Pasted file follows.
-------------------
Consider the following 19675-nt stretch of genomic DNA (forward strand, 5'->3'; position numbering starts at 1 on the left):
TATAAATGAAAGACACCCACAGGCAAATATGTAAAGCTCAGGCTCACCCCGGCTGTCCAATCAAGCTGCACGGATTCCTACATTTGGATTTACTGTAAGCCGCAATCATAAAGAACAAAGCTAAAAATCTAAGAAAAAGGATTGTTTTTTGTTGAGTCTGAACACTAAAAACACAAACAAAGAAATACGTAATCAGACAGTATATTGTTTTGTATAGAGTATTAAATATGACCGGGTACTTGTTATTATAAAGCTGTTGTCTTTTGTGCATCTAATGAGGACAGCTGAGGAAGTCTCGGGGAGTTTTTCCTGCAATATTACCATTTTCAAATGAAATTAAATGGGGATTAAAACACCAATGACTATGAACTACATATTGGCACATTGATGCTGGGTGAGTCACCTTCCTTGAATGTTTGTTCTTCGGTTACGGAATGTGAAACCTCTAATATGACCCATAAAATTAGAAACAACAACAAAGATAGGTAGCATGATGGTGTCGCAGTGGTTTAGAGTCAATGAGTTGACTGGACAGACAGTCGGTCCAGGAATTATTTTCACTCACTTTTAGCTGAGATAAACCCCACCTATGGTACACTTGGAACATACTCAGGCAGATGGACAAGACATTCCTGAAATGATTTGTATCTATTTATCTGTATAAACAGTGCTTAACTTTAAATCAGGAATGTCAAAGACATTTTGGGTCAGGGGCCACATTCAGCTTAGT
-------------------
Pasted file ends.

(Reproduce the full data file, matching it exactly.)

Consider the following 19675-nt stretch of genomic DNA (forward strand, 5'->3'; position numbering starts at 1 on the left):
TATAAATGAAAGACACCCACAGGCAAATATGTAAAGCTCAGGCTCACCCCGGCTGTCCAATCAAGCTGCACGGATTCCTACATTTGGATTTACTGTAAGCCGCAATCATAAAGAACAAAGCTAAAAATCTAAGAAAAAGGATTGTTTTTTGTTGAGTCTGAACACTAAAAACACAAACAAAGAAATACGTAATCAGACAGTATATTGTTTTGTATAGAGTATTAAATATGACCGGGTACTTGTTATTATAAAGCTGTTGTCTTTTGTGCATCTAATGAGGACAGCTGAGGAAGTCTCGGGGAGTTTTTCCTGCAATATTACCATTTTCAAATGAAATTAAATGGGGATTAAAACACCAATGACTATGAACTACATATTGGCACATTGATGCTGGGTGAGTCACCTTCCTTGAATGTTTGTTCTTCGGTTACGGAATGTGAAACCTCTAATATGACCCATAAAATTAGAAACAACAACAAAGATAGGTAGCATGATGGTGTCGCAGTGGTTTAGAGTCAATGAGTTGACTGGACAGACAGTCGGTCCAGGAATTATTTTCACTCACTTTTAGCTGAGATAAACCCCACCTATGGTACACTTGGAACATACTCAGGCAGATGGACAAGACATTCCTGAAATGATTTGTATCTATTTATCTGTATAAACAGTGCTTAACTTTAAATCAGGAATGTCAAAGACATTTTGGGTCAGGGGCCACATTCAGCTTAGT